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Summer Beauty: Dealing With Hair Removal and Cellulite

We test out a new epilator and ask experts how to deal with cellulite.

Best Face Forward: Product Reviews
Dealing With Hair Removal and Cellulite
Pretty Feet
Taming Frizzy Hair

Hair Today? Gone Today: We Put the Bliss Epilator to the Test

My friend Elizabeth swears by her epilator. When she first mentioned it, I thought she was referring to a kitchen appliance.

“An ep-i-la-tor,” she said, as if by repeating the word slowly I would grasp its definition. “You know, the electric thing you use to remove hair from your bikini line?”

I’d never heard of an epilator—I’m a waxing girl from way back. I’ve used the Poetic Waxing Kit from Bliss ($45 at for years and love it. So I was skeptical but curious. Turns out there are a thousand epilators on the market; Internet chat rooms are abuzz with debate about which is best. To simplify my life, I decided to go with the kind Elizabeth has.

Though you can buy the Bliss/Philips Bikini Perfect Deluxe Spa Edition at-home grooming system at the Bliss Spa in downtown DC that’s scheduled to open in mid-July, I ordered mine online ($59.99). The sleek, cordless, 4½-inch, rechargeable turquoise-and-white device comes with an adapter, a cleaning brush, tubes of Lemon + Sage Body Scrub and Lemon + Sage Body Butter, ingrown-hair-eliminating peeling pads, a turquoise woven cloth bag, and six attachments: trimmer, micro-trimmer (for single hairs), adjustable comb (with five length settings, like a vacuum cleaner’s settings for carpet heights), eyebrow comb, micro-shaver, and epilator head.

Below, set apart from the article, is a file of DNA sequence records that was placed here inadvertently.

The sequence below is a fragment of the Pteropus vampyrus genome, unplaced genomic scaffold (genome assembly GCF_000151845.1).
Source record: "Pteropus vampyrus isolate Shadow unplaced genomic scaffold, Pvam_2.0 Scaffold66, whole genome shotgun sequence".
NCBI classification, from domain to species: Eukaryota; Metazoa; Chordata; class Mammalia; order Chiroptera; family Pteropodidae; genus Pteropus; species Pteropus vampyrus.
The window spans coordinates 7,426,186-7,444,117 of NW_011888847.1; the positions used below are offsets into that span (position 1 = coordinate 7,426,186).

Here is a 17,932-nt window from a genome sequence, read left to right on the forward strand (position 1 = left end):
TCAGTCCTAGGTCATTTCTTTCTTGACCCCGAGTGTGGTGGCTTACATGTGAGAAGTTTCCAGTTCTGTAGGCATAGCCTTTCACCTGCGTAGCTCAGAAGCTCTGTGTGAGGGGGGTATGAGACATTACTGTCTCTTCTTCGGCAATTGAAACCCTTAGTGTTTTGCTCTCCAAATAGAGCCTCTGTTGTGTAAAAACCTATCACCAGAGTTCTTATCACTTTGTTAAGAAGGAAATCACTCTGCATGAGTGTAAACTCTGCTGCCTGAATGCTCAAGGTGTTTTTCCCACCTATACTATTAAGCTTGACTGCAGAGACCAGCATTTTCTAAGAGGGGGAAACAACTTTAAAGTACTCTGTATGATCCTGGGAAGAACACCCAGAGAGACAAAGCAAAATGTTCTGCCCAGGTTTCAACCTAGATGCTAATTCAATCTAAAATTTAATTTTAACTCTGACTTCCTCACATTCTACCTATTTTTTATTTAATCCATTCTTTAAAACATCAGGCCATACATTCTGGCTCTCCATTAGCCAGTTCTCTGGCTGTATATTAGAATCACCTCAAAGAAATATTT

I had no idea this was all so complex. All I wanted was to touch up stray hairs since my last bikini wax. But the directions were easy to follow, and I was buzzing my way toward hairlessness in minutes.

Did it hurt? Not as much as seeing myself in a bikini in a three-way mirror. The epilator grabs hair and removes it by the root, so there were some pinches here and there. It was actually kind of fun once I got the hang of it. The rotating epilator head is round and smooth so you can’t hurt yourself. No redness, irritation, or ingrown hairs afterward, either.

If you’re used to that baby-soft and totally hair-free feel that only waxing can give, the Bliss/Philips may disappoint you. It did the job and left me smooth enough, but there was a tiny bit of stubble here and there. The Grooming System isn’t a perfect substitute for waxing. It is, however, perfect for a quick touchup.